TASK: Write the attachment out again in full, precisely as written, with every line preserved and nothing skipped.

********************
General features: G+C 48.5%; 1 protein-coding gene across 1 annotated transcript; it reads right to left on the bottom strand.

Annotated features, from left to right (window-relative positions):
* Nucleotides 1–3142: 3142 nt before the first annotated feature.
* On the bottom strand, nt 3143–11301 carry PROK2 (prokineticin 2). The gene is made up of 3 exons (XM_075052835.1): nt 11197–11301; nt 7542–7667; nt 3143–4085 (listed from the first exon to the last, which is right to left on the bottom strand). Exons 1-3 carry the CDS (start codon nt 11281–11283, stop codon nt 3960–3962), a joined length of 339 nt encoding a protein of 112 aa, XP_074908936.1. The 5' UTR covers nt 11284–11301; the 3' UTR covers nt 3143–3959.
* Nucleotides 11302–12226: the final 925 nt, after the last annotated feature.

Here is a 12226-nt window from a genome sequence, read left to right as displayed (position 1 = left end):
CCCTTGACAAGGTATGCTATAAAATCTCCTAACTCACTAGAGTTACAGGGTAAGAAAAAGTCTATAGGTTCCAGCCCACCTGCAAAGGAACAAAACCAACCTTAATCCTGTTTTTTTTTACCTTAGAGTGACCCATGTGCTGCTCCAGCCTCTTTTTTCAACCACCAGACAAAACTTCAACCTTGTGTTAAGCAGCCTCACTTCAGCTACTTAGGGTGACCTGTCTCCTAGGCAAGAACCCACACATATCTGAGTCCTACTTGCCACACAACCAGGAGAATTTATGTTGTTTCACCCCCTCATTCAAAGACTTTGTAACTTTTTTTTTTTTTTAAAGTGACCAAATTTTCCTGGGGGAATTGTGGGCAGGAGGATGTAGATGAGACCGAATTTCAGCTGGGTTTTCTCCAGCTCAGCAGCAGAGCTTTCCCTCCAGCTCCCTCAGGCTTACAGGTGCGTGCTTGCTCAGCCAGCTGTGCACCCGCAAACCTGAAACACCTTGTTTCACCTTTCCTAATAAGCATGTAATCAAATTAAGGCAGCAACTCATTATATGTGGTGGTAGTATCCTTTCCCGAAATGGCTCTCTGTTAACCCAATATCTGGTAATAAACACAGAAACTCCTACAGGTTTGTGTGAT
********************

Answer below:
General features: G+C 48.5%; 1 protein-coding gene across 1 annotated transcript; it reads right to left on the bottom strand.

Annotated features, from left to right (window-relative positions):
* Nucleotides 1–3142: 3142 nt before the first annotated feature.
* On the bottom strand, nt 3143–11301 carry PROK2 (prokineticin 2). The gene is made up of 3 exons (XM_075052835.1): nt 11197–11301; nt 7542–7667; nt 3143–4085 (listed from the first exon to the last, which is right to left on the bottom strand). Exons 1-3 carry the CDS (start codon nt 11281–11283, stop codon nt 3960–3962), a joined length of 339 nt encoding a protein of 112 aa, XP_074908936.1. The 5' UTR covers nt 11284–11301; the 3' UTR covers nt 3143–3959.
* Nucleotides 11302–12226: the final 925 nt, after the last annotated feature.

Here is a 12226-nt window from a genome sequence, read left to right as displayed (position 1 = left end):
CCCTTGACAAGGTATGCTATAAAATCTCCTAACTCACTAGAGTTACAGGGTAAGAAAAAGTCTATAGGTTCCAGCCCACCTGCAAAGGAACAAAACCAACCTTAATCCTGTTTTTTTTTACCTTAGAGTGACCCATGTGCTGCTCCAGCCTCTTTTTTCAACCACCAGACAAAACTTCAACCTTGTGTTAAGCAGCCTCACTTCAGCTACTTAGGGTGACCTGTCTCCTAGGCAAGAACCCACACATATCTGAGTCCTACTTGCCACACAACCAGGAGAATTTATGTTGTTTCACCCCCTCATTCAAAGACTTTGTAACTTTTTTTTTTTTTTAAAGTGACCAAATTTTCCTGGGGGAATTGTGGGCAGGAGGATGTAGATGAGACCGAATTTCAGCTGGGTTTTCTCCAGCTCAGCAGCAGAGCTTTCCCTCCAGCTCCCTCAGGCTTACAGGTGCGTGCTTGCTCAGCCAGCTGTGCACCCGCAAACCTGAAACACCTTGTTTCACCTTTCCTAATAAGCATGTAATCAAATTAAGGCAGCAACTCATTATATGTGGTGGTAGTATCCTTTCCCGAAATGGCTCTCTGTTAACCCAATATCTGGTAATAAACACAGAAACTCCTACAGGTTTGTGTGAT